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Cognitive and Emotional Development Through Play

We some­times neglect to men­tion a very basic yet pow­er­ful method of cog­ni­tive and emo­tional devel­op­ment, for chil­dren and adults alike: Play.

Dr. David Elkind, author of The Power of Play: Learn­ing That Comes Nat­u­rally, dis­cusses the need to build a more “play­ful cul­ture” in this great arti­cle The Power of Play And Learningbrought to you thanks to our col­lab­o­ra­tion with Greater Good Mag­a­zine.

- Alvaro


Can We Play?

– By Dr. David Elkind

Play is rapidly dis­ap­pear­ing from our homes, our schools, and our neigh­bor­hoods. Over the last two decades alone, chil­dren have lost eight hours of free, unstruc­tured, and spon­ta­neous play a week. More than 30,000 schools in the United States have elim­i­nated recess to make more time for aca­d­e­mics. From 1997 to 2003, children’s time spent out­doors fell 50 per­cent, accord­ing to a study by San­dra Hof­ferth at the Uni­ver­sity of Mary­land. Hof­ferth has also found that the amount of time chil­dren spend in orga­nized sports has dou­bled, and the num­ber of min­utes chil­dren devote each week to pas­sive leisure, not includ­ing watch­ing tele­vi­sion, has increased from 30 min­utes to more than three hours. It is no sur­prise, then, that child­hood obe­sity is now con­sid­ered an epidemic.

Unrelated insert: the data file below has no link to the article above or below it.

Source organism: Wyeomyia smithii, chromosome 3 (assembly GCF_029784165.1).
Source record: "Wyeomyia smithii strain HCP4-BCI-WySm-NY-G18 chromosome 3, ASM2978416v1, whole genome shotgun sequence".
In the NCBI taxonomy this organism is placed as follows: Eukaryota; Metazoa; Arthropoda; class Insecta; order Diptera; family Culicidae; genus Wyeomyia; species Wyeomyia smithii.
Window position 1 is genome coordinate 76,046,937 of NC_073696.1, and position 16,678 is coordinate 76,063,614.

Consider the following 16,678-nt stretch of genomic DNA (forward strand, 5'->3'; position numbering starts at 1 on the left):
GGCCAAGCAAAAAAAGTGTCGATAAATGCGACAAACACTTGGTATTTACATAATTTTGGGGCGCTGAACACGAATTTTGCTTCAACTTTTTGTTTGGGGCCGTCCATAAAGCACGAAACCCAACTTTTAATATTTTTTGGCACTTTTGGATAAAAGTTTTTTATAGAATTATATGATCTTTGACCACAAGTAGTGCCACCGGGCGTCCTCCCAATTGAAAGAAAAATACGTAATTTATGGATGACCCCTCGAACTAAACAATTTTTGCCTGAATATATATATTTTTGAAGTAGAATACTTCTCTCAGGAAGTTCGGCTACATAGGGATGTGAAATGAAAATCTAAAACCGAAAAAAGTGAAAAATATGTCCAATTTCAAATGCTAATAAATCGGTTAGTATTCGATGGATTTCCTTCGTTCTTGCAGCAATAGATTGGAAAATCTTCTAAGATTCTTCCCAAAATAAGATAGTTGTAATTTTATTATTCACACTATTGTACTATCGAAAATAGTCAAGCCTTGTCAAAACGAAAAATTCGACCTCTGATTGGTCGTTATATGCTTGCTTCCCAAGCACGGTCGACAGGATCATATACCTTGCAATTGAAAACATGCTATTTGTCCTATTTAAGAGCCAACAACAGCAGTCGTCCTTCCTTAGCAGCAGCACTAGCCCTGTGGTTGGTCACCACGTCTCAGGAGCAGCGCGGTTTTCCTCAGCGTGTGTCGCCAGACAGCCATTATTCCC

But the prob­lem goes well beyond obe­sity. Decades of research has shown that play is cru­cial to phys­i­cal, intel­lec­tual, and social-emotional devel­op­ment at all ages. This is espe­cially true of the purest form of play: the unstruc­tured, self-motivated, imag­i­na­tive, inde­pen­dent kind, where chil­dren ini­ti­ate their own games and even invent their own rules.

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